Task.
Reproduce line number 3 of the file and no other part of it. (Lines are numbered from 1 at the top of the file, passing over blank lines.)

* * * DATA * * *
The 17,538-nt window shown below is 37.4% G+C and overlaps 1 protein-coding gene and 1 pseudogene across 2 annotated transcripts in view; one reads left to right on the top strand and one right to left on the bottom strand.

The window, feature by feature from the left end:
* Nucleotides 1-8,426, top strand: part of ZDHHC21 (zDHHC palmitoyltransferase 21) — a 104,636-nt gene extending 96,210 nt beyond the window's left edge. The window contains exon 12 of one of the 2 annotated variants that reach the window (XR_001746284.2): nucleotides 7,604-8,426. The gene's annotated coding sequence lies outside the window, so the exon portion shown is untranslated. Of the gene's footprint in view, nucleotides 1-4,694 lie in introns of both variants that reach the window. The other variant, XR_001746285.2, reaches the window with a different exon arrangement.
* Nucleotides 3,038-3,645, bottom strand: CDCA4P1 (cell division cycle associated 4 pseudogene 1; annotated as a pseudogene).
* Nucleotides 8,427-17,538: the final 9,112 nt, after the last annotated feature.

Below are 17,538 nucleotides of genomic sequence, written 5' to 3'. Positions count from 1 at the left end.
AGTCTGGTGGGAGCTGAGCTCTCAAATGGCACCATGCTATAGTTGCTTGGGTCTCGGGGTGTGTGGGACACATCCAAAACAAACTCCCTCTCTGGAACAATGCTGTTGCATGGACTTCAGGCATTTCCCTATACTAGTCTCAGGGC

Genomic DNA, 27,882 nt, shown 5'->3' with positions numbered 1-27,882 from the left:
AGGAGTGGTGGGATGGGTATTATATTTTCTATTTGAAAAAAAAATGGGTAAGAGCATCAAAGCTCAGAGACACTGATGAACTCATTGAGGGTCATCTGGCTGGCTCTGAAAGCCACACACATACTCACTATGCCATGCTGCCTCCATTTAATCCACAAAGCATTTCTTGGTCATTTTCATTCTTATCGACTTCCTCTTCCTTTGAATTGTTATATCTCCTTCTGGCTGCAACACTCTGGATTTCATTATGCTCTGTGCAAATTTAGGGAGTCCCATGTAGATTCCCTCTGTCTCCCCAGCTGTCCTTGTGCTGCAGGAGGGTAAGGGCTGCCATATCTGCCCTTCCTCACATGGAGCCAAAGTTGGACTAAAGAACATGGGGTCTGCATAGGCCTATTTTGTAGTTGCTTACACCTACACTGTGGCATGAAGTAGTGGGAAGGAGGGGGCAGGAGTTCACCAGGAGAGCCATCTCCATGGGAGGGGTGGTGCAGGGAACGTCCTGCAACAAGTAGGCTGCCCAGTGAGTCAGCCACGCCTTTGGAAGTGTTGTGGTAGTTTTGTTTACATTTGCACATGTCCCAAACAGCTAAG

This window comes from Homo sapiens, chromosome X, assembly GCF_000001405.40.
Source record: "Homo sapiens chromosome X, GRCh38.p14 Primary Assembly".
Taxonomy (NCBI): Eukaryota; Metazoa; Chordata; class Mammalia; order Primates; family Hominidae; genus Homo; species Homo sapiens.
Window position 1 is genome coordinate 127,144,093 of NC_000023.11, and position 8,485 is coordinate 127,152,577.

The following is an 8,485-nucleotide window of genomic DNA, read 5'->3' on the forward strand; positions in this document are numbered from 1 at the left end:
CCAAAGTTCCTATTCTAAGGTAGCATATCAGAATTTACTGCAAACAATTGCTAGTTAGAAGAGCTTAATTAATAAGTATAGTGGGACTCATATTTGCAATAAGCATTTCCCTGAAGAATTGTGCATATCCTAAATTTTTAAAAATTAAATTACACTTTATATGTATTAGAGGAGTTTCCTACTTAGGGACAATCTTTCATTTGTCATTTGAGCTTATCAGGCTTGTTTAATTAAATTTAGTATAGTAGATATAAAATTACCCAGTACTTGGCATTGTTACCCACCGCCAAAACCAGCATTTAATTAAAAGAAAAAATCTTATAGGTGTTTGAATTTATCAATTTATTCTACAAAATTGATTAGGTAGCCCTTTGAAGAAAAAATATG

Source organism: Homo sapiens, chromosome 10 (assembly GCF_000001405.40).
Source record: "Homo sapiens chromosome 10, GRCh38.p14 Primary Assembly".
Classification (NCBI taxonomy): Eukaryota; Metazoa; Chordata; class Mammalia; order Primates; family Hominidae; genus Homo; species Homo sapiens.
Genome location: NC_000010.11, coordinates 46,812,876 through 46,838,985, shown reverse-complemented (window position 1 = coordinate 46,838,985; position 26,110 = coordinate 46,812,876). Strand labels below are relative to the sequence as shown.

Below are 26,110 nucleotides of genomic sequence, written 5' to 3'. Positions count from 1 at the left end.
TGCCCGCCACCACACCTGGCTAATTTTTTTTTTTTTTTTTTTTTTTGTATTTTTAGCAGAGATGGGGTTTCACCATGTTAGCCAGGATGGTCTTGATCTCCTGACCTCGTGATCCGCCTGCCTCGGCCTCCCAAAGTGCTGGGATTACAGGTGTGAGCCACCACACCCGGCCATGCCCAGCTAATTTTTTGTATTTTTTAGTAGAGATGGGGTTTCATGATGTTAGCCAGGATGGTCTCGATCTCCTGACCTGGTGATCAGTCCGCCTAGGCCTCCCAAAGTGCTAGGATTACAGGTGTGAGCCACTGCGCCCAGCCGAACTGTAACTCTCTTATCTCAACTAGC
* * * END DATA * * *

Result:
* Nucleotides 1-8,426, top strand: part of ZDHHC21 (zDHHC palmitoyltransferase 21) — a 104,636-nt gene extending 96,210 nt beyond the window's left edge. The window contains exon 12 of one of the 2 annotated variants that reach the window (XR_001746284.2): nucleotides 7,604-8,426. The gene's annotated coding sequence lies outside the window, so the exon portion shown is untranslated. Of the gene's footprint in view, nucleotides 1-4,694 lie in introns of both variants that reach the window. The other variant, XR_001746285.2, reaches the window with a different exon arrangement.